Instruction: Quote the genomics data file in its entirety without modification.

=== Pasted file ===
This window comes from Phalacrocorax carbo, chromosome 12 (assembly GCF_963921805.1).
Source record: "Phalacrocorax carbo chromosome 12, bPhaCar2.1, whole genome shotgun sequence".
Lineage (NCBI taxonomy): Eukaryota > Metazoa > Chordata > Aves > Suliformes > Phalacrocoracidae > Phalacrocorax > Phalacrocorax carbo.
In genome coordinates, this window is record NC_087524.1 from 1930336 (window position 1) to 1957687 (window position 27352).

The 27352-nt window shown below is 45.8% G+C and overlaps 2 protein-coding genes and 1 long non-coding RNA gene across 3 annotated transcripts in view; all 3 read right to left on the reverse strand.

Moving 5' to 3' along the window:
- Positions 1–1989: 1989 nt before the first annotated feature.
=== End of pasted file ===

This window comes from Phalacrocorax carbo, chromosome 12 (assembly GCF_963921805.1).
Source record: "Phalacrocorax carbo chromosome 12, bPhaCar2.1, whole genome shotgun sequence".
Lineage (NCBI taxonomy): Eukaryota > Metazoa > Chordata > Aves > Suliformes > Phalacrocoracidae > Phalacrocorax > Phalacrocorax carbo.
In genome coordinates, this window is record NC_087524.1 from 1930336 (window position 1) to 1957687 (window position 27352).

The 27352-nt window shown below is 45.8% G+C and overlaps 2 protein-coding genes and 1 long non-coding RNA gene across 3 annotated transcripts in view; all 3 read right to left on the reverse strand.

Moving 5' to 3' along the window:
- Positions 1–1989: 1989 nt before the first annotated feature.